We have been focusing on the topic of happiness this month; especially because we are in a season when people are supposed to be happy, reflective and appreciative of both their lives and the lives of those around them with whom they have special relationships.
But we don’t always have to wait for such seasons to come around, before we are happy. That would mean allowing external circumstances determine our happiness; negating the premise of these our discussions that our own happiness is within our own control.
Last week, I promised to give you practical tips to help you be and stay happy. That is what I intend to do in this article by showing you things, which you’re most likely doing, that are taking away from your happiness. I believe that in order to adopt positive habits, you have to be aware of and get rid of the negative ones first.
Here are five activities that we sometimes take pride engaging in, but are in fact hindering our true happiness:
Many people take pride in multi-tasking. In fact, it is a “skill” that has found its way into the CV of the average job seeker. The ability to do more than one –to several –tasks at once. It seems very efficient but there is a serious problem with it. You do not get to enjoy any one thing, since you are doing so many at once. And that doesn’t help you to “live in the moment”.
Compare chatting with five different friends simultaneously on Whatsapp to chatting with only one friend at a time and paying all your attention to that one chat. Which do you tend to enjoy more? How about taking it further and having a live phone (voice) conversation with that one friend. Does that not sound more enjoyable?
Babies and toddlers are generally happier than adults are. One reason for this is that they enjoy whatever activity they might be engaged in at any moment. They tend to focus on only one thing at a time. They don’t build sand castles while talking with their friends on the phone, or ride the merry-go-round while texting.
It is also a success principle. Focus. Most successful people became so by focusing on one thing and doing it over and over until they became successful at it. Only after that do they diversify. Multi-tasking does not allow you to live in the now; to enjoy the moment; to be happy! It splits your mind into so many fragments that it becomes impossible to dwell on and enjoy any one thing.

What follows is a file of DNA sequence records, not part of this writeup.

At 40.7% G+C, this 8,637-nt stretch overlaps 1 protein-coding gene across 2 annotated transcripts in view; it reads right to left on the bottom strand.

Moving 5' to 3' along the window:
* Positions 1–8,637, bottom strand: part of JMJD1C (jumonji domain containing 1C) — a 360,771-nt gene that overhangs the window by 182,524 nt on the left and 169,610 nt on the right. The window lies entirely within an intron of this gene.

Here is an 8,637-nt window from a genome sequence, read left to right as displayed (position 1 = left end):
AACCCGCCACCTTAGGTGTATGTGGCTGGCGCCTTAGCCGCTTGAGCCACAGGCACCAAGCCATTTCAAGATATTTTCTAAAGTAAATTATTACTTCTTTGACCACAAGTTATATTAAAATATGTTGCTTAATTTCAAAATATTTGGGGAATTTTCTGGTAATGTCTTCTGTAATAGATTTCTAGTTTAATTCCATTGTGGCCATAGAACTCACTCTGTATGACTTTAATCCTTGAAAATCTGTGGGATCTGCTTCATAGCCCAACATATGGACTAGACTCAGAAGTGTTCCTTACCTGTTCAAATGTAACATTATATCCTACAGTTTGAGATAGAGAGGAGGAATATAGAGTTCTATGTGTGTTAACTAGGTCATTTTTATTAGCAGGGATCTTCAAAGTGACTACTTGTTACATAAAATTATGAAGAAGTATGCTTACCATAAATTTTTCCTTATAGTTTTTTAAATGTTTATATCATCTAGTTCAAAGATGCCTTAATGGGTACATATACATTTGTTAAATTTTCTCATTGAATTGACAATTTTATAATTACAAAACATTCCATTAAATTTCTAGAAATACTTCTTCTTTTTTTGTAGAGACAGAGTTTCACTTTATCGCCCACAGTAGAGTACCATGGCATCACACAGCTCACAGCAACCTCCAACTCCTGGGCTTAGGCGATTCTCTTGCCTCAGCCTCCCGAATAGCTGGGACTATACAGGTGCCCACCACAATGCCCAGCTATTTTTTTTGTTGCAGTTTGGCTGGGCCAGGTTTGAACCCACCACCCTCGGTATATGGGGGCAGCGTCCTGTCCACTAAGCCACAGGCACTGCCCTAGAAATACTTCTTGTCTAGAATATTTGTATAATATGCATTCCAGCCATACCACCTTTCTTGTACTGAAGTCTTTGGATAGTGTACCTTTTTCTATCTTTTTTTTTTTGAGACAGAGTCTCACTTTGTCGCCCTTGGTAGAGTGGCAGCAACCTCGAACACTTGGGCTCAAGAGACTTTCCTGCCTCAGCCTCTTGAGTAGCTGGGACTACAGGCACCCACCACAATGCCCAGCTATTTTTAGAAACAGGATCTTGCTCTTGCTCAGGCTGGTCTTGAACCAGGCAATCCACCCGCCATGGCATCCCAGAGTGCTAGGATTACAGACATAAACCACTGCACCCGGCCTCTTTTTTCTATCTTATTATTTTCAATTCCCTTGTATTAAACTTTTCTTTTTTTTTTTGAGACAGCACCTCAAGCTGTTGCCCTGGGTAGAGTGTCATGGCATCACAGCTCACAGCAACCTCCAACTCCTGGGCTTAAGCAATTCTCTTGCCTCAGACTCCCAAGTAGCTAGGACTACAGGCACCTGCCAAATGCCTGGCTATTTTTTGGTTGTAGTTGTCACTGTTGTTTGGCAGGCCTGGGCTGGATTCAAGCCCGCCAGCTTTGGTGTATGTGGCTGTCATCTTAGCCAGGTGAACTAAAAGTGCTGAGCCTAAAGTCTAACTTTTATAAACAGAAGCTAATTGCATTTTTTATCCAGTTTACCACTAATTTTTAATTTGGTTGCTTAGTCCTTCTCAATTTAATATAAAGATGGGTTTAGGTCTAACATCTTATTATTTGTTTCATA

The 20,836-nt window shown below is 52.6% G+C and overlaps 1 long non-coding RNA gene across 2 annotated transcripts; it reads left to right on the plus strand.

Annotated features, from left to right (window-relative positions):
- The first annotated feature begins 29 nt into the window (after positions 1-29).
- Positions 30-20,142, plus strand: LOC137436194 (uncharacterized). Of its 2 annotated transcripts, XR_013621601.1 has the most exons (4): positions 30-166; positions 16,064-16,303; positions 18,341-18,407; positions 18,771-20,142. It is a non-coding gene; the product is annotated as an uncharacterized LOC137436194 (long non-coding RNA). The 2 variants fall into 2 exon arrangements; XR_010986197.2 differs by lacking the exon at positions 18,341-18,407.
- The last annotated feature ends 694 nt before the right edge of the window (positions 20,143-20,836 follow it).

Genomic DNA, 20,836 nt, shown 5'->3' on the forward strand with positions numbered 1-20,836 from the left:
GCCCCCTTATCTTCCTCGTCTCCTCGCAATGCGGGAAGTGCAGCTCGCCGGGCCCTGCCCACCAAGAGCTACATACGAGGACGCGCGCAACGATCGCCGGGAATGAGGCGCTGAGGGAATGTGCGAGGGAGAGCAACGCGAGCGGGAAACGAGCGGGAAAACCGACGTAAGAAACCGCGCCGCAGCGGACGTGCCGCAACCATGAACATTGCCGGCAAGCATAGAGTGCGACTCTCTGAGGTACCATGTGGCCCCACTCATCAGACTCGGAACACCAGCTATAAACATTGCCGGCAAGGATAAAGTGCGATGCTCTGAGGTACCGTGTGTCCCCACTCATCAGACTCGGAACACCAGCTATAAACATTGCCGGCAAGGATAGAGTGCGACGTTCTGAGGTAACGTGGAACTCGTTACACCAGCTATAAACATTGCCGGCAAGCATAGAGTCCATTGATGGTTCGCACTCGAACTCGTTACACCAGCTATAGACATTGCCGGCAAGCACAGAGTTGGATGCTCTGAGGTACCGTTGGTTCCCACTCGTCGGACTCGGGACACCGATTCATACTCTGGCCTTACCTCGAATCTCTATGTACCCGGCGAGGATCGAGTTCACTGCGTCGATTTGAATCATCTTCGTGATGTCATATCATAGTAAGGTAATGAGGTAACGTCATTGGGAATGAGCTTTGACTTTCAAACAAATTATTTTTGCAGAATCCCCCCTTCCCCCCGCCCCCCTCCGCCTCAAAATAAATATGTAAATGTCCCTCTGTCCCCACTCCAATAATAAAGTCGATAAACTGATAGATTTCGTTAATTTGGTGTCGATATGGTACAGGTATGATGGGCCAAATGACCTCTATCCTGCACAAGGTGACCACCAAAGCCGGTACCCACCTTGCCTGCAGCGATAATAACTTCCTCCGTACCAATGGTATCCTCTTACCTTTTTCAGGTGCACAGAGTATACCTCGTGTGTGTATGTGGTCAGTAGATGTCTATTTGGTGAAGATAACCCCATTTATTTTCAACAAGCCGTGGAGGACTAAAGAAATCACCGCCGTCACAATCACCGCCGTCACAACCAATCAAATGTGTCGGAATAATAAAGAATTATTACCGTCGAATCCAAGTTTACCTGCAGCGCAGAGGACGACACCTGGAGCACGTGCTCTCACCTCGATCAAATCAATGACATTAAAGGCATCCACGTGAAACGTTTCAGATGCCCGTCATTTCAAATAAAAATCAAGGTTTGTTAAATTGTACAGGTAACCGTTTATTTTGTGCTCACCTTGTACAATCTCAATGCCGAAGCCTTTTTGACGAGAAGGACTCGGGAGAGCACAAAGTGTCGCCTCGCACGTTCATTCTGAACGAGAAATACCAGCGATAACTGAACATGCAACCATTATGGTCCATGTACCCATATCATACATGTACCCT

It is important to distinguish between short-term and long-term happiness. Short-term happiness is fleeting and is sought for in temporary things like acquiring the latest car, money, a big house or the “right friends”.
Peer pressure does not stop at adolescence. It follows us throughout our lives. Many of us just want to fit into some clique of friends that would make us look good on the outside. Meanwhile, on the inside, we are compromising on many of our values. We are being kicked around by those people and made to do things that we are sometimes not comfortable doing. But we carry on hanging out with them because of the validation we seek. Some people even go into debt just to keep up such appearances.
This does not bring lasting happiness. Their happiness lasts for one day –the day they are accepted into that clique, after which their misery begins.
The key to long-term happiness is to strive not to be ‘liked’ but to be respected. Live your life through your own values and not to please others. That way, whatever group of friends you end up having would be those that are attracted to you because of the values you hold dear, and because theirs are similar. Having friends with shared values as yours ensures that you don’t just fit in, but you belong. And ‘belongingness’ is long lasting!